Airline Industry Safety
There are many airline industry workers here in Atlanta. For one, we host the headquarters of a major airline, accounting for over 30,000 employees. On top of that, Hartsfield is the busiest airport in the world by both passenger traffic and take-offs and landings.
Boarding over 49,000,000 total passengers in 2015, it’s no surprise that it takes a lot of employees to handle operations at Hartsfield on a daily basis. About 63,000 to be exact—or the population of a large town.
In other words, the airline industry accounts for about 100,000 jobs in Atlanta, which is a lot of opportunities to get injured. As Atlanta’s work injury lawyer, I want to go over some safety tips that are relevant to this important industry.
For the Ground & Gate Crew
Airline ground crews are subject to many physical hazards, with massive jets whizzing by, suitcases running here, gas trucks sprinting there, and so on. Also, being outside, ground crews are subject to extreme temperatures, and the work doesn’t stop because of uncomfortable conditions. Either way, the flights must take off!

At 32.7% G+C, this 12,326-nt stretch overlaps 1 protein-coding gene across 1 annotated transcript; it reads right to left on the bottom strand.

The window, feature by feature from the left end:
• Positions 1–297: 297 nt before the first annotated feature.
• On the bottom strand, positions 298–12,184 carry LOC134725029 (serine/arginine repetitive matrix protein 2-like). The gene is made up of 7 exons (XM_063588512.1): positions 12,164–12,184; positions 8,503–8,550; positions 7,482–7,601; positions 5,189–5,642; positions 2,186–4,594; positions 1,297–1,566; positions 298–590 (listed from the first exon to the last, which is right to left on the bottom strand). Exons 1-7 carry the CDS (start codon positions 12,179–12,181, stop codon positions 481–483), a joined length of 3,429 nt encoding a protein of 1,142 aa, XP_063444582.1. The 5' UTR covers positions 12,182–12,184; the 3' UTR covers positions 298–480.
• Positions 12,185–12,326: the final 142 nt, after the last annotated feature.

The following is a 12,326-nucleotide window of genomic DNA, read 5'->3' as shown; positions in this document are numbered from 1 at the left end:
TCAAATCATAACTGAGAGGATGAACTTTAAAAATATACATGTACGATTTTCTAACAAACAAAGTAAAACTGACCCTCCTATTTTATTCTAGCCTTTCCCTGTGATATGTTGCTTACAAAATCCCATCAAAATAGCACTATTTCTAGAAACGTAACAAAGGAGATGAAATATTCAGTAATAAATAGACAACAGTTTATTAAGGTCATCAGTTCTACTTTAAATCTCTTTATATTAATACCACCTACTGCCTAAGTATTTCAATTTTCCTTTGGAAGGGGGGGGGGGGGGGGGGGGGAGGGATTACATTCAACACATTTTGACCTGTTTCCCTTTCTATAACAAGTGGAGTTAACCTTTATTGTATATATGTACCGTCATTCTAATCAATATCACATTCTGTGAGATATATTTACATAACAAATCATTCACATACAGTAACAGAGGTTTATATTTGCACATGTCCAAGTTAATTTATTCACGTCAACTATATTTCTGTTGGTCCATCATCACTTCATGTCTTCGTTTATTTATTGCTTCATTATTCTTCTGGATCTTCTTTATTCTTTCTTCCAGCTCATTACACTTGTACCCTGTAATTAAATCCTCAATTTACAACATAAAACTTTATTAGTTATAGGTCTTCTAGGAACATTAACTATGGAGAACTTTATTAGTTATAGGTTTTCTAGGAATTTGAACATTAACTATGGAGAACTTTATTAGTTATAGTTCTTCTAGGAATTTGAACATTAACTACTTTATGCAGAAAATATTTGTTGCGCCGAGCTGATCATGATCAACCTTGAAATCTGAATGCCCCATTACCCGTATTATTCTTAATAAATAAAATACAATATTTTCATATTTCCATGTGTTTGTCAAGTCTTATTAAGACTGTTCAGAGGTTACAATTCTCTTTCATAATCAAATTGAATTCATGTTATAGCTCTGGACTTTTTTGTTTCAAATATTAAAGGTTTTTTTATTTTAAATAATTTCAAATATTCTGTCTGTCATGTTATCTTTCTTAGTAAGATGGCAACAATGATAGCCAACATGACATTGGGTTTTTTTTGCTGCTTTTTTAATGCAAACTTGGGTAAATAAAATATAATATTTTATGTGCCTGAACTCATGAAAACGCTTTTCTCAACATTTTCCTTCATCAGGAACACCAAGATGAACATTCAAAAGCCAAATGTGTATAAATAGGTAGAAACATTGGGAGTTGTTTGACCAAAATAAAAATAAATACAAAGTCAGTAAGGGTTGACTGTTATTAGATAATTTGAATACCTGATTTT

There are a variety of protocols set in place on the grounds of busy airports like ATL, all of which are critical to maximizing the safety of the workers who abide by them. Furthermore, it’s integral that the tools of the job are in good shape, and that workers wear the proper safety gear, like reflective clothing, earmuffs, gloves and safety goggles. Wearing the right gear, following protocols and using common sense and vigilance will go a long way in ensuring your safety on the ground.
Gate crews don’t have to worry about being in the path of 600 ton jets, but that doesn’t mean the job isn’t without its fair share of safety hazards.
For the Flight Crew
Cabin crews face a whole other world of imminent dangers. Where flight crews can experience hearing problems just like their colleagues down on the ground, they are also subject to the hazards that come along with spending so much time in a contained space. Fortunately, there are OSHA and FAA regulations in placed designed to help them stay safe while on board. There are also physical dangers too, like the repercussions of serving alcohol, turbulence, seatbelts and medical emergencies. Thus, strict protocols exist, and by always following them you be in a strong position to stay safe while you work on board.
Airline-related or not, if you need to speak with a qualified workman’s comp lawyer in Atlanta in more detail, I’ll be happy to give you a complimentary consultation in which we can review all aspects of your case. Until then, stay safe and happy traveling!